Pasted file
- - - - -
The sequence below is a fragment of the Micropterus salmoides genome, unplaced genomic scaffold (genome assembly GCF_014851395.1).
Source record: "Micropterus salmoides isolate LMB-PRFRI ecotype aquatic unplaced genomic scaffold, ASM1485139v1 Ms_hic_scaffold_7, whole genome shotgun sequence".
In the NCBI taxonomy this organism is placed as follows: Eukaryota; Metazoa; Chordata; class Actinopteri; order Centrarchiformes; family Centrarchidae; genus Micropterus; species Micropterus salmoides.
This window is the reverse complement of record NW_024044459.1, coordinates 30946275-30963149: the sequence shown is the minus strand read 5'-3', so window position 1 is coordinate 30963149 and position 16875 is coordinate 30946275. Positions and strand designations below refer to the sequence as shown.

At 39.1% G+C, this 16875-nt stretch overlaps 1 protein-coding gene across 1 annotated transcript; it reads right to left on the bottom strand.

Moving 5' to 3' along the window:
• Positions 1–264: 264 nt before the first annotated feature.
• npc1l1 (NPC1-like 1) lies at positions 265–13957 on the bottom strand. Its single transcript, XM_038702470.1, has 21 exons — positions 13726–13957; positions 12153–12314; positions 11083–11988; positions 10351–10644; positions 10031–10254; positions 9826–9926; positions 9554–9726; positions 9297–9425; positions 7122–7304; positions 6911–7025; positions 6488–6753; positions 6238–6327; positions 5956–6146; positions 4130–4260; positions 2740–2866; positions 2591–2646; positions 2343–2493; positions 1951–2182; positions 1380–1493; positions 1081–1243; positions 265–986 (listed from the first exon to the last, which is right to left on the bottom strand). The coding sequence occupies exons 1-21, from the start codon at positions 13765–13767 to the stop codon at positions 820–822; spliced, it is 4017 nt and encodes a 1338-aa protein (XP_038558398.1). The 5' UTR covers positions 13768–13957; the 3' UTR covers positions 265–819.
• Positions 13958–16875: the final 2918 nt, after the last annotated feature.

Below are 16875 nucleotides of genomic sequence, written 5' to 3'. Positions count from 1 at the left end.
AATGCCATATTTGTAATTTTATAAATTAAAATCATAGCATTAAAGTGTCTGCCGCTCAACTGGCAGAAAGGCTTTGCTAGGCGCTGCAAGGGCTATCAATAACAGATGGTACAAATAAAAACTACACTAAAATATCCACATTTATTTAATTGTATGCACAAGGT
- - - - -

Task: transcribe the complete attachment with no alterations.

The sequence below is a fragment of the Micropterus salmoides genome, unplaced genomic scaffold (genome assembly GCF_014851395.1).
Source record: "Micropterus salmoides isolate LMB-PRFRI ecotype aquatic unplaced genomic scaffold, ASM1485139v1 Ms_hic_scaffold_7, whole genome shotgun sequence".
In the NCBI taxonomy this organism is placed as follows: Eukaryota; Metazoa; Chordata; class Actinopteri; order Centrarchiformes; family Centrarchidae; genus Micropterus; species Micropterus salmoides.
This window is the reverse complement of record NW_024044459.1, coordinates 30946275-30963149: the sequence shown is the minus strand read 5'-3', so window position 1 is coordinate 30963149 and position 16875 is coordinate 30946275. Positions and strand designations below refer to the sequence as shown.

At 39.1% G+C, this 16875-nt stretch overlaps 1 protein-coding gene across 1 annotated transcript; it reads right to left on the bottom strand.

Moving 5' to 3' along the window:
• Positions 1–264: 264 nt before the first annotated feature.
• npc1l1 (NPC1-like 1) lies at positions 265–13957 on the bottom strand. Its single transcript, XM_038702470.1, has 21 exons — positions 13726–13957; positions 12153–12314; positions 11083–11988; positions 10351–10644; positions 10031–10254; positions 9826–9926; positions 9554–9726; positions 9297–9425; positions 7122–7304; positions 6911–7025; positions 6488–6753; positions 6238–6327; positions 5956–6146; positions 4130–4260; positions 2740–2866; positions 2591–2646; positions 2343–2493; positions 1951–2182; positions 1380–1493; positions 1081–1243; positions 265–986 (listed from the first exon to the last, which is right to left on the bottom strand). The coding sequence occupies exons 1-21, from the start codon at positions 13765–13767 to the stop codon at positions 820–822; spliced, it is 4017 nt and encodes a 1338-aa protein (XP_038558398.1). The 5' UTR covers positions 13768–13957; the 3' UTR covers positions 265–819.
• Positions 13958–16875: the final 2918 nt, after the last annotated feature.

Below are 16875 nucleotides of genomic sequence, written 5' to 3'. Positions count from 1 at the left end.
AATGCCATATTTGTAATTTTATAAATTAAAATCATAGCATTAAAGTGTCTGCCGCTCAACTGGCAGAAAGGCTTTGCTAGGCGCTGCAAGGGCTATCAATAACAGATGGTACAAATAAAAACTACACTAAAATATCCACATTTATTTAATTGTATGCACAAGGT